Sir Henry J. Wood (1869-1944), co-founder and chief conductor of the Proms for nearly half a century, is often noted for his championing of the leading composers of the day, including Richard Strauss, Debussy, Rachmaninov, Ravel and Vaughan Williams. Less known is Wood's pivotal role in advocating and performing the music of J.S. Bach, much of which, incredibly, was unknown in England at the turn of the twentieth century.
Meticulously researched...Wood's vital role in the English Bach revival is revealed for the first time in all its considerable glory. FIVE STARS. BBC MUSIC MAGAZINE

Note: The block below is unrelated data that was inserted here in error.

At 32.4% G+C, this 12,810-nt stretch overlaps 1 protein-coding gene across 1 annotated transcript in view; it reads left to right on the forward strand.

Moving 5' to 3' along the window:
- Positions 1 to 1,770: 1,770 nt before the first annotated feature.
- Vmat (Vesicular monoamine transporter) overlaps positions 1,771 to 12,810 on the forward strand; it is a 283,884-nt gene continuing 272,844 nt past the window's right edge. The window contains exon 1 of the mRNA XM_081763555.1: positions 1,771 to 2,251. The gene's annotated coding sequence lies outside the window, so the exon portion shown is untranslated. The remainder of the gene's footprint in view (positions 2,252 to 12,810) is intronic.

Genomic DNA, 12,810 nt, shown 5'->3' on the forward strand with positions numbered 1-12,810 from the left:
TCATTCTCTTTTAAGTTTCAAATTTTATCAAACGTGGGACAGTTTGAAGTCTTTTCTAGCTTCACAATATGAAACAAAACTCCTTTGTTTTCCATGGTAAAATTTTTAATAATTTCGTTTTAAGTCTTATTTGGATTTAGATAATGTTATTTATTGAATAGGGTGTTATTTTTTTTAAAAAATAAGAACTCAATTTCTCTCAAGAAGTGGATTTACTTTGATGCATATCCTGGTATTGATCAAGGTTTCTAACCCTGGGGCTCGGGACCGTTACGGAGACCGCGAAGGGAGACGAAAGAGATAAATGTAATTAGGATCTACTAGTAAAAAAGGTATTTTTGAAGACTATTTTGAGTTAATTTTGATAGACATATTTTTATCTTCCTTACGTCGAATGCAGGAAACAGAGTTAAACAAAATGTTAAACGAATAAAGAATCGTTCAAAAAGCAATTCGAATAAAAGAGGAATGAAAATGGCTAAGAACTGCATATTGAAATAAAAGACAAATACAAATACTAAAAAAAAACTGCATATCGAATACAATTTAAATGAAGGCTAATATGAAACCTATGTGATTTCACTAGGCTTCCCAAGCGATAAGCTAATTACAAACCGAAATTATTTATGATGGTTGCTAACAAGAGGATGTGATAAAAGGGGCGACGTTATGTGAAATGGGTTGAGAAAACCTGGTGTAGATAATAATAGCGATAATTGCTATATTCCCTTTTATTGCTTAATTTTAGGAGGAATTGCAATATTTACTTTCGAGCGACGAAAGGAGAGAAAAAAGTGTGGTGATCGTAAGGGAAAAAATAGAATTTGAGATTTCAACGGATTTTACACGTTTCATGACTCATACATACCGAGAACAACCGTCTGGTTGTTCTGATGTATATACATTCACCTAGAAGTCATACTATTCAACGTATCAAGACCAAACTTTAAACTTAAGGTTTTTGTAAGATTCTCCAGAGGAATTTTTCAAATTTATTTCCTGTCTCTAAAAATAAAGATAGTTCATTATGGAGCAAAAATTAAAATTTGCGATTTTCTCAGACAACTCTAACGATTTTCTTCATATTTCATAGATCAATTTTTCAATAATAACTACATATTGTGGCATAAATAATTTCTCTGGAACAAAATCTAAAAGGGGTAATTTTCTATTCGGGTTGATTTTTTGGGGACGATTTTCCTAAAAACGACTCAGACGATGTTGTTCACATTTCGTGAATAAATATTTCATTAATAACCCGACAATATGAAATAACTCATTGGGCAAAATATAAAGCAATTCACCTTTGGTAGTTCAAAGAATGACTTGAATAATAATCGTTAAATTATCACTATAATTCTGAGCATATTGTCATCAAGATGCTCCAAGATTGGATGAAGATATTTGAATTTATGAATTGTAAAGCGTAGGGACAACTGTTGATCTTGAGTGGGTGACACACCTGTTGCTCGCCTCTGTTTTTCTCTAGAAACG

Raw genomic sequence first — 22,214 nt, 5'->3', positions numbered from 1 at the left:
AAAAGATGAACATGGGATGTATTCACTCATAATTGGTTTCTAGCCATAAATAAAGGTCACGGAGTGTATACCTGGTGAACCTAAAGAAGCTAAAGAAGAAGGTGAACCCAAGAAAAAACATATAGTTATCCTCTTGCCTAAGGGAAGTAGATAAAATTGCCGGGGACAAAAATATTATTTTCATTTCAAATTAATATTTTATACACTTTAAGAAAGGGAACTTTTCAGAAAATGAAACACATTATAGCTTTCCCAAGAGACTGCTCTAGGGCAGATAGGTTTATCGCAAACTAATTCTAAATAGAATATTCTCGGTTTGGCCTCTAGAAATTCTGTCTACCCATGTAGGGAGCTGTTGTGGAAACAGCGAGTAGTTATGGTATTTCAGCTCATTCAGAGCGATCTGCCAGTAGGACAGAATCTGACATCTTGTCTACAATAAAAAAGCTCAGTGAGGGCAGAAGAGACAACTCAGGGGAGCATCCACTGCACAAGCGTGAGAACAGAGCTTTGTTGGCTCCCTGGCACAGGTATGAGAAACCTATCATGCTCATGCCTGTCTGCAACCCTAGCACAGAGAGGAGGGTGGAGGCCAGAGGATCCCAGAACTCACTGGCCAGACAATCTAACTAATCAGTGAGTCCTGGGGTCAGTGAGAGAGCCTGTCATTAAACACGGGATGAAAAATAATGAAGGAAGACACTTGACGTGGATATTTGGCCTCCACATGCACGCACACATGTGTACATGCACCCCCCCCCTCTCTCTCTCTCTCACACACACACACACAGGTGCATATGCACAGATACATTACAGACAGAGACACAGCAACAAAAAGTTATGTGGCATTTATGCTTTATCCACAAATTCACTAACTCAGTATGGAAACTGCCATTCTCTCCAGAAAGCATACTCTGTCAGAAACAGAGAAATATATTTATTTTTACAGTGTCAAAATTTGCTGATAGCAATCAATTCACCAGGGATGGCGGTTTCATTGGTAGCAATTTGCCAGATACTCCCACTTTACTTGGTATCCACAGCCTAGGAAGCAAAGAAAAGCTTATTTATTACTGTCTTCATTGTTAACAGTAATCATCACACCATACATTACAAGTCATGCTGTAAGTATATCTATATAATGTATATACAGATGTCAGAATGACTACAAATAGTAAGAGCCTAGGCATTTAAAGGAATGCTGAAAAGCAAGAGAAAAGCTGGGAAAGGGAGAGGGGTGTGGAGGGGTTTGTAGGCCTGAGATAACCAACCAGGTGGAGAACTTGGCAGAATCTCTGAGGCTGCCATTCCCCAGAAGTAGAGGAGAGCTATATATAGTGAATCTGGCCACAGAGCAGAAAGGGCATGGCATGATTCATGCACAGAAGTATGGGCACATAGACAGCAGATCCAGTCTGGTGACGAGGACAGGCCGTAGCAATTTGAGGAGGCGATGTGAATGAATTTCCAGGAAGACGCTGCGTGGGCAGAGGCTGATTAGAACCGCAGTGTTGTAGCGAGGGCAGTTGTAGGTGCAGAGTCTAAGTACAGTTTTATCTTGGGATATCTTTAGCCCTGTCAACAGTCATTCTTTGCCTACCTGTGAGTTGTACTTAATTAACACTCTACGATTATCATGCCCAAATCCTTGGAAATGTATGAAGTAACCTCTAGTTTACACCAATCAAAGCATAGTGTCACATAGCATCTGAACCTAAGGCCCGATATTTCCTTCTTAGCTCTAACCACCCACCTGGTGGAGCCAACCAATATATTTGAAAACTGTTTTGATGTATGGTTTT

Engaging and meticulous...provides a vivid picture of the changing public taste as well as a chronicle of Wood's passion for a composer whom he brought into the mainstream...what a heroic tale this splendidly detailed book tells. Both in its story of Henry Wood's enthusiasm to build a public for great music, and its story of the changing reception of Bach, it is a fascinating contribution to the emerging history of the early music revival. GRAMOPHONE